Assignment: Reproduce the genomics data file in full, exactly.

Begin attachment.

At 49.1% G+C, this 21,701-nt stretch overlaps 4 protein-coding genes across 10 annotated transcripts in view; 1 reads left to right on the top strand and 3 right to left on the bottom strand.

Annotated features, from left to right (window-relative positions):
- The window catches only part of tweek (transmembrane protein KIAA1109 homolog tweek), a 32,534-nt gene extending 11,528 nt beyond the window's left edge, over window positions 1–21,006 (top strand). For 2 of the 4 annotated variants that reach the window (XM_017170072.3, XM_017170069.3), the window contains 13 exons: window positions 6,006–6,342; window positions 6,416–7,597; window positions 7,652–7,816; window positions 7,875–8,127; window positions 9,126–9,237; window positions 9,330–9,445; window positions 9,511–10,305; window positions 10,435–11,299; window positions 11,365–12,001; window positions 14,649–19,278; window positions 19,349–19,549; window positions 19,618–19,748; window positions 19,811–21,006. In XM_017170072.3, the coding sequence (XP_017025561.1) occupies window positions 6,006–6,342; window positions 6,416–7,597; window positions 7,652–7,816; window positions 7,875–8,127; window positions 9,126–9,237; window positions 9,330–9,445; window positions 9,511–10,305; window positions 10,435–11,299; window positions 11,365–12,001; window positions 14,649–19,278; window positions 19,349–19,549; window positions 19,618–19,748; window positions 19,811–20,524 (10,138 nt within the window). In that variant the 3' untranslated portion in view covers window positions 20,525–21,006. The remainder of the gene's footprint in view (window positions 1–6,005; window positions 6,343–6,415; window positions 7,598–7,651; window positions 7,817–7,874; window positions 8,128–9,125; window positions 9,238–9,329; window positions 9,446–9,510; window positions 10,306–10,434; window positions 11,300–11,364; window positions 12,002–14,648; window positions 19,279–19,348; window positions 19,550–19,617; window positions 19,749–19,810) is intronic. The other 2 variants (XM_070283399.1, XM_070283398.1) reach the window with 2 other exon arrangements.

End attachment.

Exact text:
At 49.1% G+C, this 21,701-nt stretch overlaps 4 protein-coding genes across 10 annotated transcripts in view; 1 reads left to right on the top strand and 3 right to left on the bottom strand.

Annotated features, from left to right (window-relative positions):
- The window catches only part of tweek (transmembrane protein KIAA1109 homolog tweek), a 32,534-nt gene extending 11,528 nt beyond the window's left edge, over window positions 1–21,006 (top strand). For 2 of the 4 annotated variants that reach the window (XM_017170072.3, XM_017170069.3), the window contains 13 exons: window positions 6,006–6,342; window positions 6,416–7,597; window positions 7,652–7,816; window positions 7,875–8,127; window positions 9,126–9,237; window positions 9,330–9,445; window positions 9,511–10,305; window positions 10,435–11,299; window positions 11,365–12,001; window positions 14,649–19,278; window positions 19,349–19,549; window positions 19,618–19,748; window positions 19,811–21,006. In XM_017170072.3, the coding sequence (XP_017025561.1) occupies window positions 6,006–6,342; window positions 6,416–7,597; window positions 7,652–7,816; window positions 7,875–8,127; window positions 9,126–9,237; window positions 9,330–9,445; window positions 9,511–10,305; window positions 10,435–11,299; window positions 11,365–12,001; window positions 14,649–19,278; window positions 19,349–19,549; window positions 19,618–19,748; window positions 19,811–20,524 (10,138 nt within the window). In that variant the 3' untranslated portion in view covers window positions 20,525–21,006. The remainder of the gene's footprint in view (window positions 1–6,005; window positions 6,343–6,415; window positions 7,598–7,651; window positions 7,817–7,874; window positions 8,128–9,125; window positions 9,238–9,329; window positions 9,446–9,510; window positions 10,306–10,434; window positions 11,300–11,364; window positions 12,002–14,648; window positions 19,279–19,348; window positions 19,550–19,617; window positions 19,749–19,810) is intronic. The other 2 variants (XM_070283399.1, XM_070283398.1) reach the window with 2 other exon arrangements.